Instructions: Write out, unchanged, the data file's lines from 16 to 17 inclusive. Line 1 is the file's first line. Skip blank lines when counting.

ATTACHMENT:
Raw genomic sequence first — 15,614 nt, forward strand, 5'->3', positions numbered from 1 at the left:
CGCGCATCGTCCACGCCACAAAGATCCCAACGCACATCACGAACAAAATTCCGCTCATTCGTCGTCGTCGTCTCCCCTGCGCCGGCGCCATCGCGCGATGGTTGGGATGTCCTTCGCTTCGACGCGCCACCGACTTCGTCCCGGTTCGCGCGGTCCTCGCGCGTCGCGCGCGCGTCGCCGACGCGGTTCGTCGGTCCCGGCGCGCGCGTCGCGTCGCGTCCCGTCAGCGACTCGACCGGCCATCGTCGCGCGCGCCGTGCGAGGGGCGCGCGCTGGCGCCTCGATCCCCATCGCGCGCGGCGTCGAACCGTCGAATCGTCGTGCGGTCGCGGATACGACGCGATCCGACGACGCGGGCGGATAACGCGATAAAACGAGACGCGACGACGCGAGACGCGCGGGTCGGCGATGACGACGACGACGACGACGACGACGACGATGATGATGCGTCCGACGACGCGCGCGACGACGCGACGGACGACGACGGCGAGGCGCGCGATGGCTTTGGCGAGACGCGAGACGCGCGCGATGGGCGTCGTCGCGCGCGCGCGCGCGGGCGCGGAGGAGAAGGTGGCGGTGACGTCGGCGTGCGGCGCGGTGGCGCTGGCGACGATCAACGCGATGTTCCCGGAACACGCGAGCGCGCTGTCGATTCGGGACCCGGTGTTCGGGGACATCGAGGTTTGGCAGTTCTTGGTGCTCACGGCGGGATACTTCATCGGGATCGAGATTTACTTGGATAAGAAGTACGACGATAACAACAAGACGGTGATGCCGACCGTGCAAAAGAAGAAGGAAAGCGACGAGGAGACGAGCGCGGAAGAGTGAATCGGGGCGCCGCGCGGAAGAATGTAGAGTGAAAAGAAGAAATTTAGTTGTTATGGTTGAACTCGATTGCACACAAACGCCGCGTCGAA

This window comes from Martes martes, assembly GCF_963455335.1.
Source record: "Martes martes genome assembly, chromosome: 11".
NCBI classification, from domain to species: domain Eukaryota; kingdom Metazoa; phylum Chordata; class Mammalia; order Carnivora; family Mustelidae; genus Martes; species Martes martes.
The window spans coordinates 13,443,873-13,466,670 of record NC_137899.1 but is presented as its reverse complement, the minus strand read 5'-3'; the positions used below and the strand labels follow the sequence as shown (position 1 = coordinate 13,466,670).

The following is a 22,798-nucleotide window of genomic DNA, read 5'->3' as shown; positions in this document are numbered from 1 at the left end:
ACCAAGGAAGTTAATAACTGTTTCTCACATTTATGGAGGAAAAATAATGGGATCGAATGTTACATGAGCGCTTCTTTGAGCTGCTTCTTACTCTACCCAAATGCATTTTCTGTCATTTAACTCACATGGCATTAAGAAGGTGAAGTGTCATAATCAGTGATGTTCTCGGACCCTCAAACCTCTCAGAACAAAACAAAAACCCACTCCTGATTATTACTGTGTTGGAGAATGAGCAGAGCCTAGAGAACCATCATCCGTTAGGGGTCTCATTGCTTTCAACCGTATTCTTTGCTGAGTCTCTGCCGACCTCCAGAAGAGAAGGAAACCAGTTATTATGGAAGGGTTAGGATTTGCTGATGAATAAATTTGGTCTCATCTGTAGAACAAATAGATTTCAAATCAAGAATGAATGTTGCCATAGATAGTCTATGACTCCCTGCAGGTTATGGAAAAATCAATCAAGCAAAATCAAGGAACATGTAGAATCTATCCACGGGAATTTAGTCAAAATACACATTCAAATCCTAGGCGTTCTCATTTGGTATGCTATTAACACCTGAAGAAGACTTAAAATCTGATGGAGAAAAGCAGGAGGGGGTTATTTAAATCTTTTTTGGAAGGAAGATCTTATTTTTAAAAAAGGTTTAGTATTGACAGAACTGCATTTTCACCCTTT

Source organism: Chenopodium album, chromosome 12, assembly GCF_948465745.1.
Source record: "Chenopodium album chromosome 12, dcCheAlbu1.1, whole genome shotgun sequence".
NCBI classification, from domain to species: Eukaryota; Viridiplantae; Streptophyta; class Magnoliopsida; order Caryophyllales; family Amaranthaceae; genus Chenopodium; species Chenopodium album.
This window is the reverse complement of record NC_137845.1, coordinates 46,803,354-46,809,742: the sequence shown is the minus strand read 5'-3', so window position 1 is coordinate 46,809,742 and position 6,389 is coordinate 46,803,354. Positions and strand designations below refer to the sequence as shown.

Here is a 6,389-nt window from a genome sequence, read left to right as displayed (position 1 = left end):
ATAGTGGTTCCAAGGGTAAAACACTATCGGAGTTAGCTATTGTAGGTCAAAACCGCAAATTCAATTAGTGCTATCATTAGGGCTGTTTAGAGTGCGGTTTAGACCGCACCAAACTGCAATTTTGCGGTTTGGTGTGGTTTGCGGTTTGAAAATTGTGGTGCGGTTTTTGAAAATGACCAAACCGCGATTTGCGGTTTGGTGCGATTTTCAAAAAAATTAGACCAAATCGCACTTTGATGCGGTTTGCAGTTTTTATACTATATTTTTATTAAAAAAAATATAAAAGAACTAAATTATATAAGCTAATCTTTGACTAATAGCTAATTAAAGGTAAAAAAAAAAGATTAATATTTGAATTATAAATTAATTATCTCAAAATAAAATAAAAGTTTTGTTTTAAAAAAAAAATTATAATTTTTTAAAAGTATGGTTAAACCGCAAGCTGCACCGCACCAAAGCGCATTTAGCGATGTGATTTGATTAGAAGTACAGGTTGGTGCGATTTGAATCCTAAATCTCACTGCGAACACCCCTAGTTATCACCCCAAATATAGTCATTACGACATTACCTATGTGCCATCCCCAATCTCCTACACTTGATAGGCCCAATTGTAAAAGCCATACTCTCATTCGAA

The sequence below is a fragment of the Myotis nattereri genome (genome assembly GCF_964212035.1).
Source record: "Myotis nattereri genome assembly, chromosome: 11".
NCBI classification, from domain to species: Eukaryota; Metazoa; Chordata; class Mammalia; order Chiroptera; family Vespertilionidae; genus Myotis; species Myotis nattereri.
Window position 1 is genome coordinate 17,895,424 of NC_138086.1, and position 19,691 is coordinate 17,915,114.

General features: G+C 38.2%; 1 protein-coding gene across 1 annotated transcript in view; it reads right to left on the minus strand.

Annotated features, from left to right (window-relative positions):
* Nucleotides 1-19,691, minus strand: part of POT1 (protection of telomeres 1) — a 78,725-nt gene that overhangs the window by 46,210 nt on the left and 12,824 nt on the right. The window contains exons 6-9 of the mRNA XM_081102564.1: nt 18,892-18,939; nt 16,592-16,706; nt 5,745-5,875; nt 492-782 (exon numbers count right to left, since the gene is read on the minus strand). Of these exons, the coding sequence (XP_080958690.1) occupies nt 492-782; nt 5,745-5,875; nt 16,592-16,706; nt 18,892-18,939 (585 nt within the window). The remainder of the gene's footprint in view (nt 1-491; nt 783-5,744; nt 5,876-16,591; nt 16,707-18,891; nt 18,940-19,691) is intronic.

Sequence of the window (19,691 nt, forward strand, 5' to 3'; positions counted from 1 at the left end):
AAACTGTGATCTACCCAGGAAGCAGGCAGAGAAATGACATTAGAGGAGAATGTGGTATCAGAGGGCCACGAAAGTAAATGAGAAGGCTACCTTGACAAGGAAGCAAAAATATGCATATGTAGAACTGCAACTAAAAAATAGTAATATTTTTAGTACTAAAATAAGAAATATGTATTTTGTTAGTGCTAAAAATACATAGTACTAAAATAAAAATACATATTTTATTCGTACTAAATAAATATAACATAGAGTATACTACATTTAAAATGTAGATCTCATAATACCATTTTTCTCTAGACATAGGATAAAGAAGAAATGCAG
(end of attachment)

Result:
Source record: "Myotis nattereri genome assembly, chromosome: 11".
NCBI classification, from domain to species: Eukaryota; Metazoa; Chordata; class Mammalia; order Chiroptera; family Vespertilionidae; genus Myotis; species Myotis nattereri.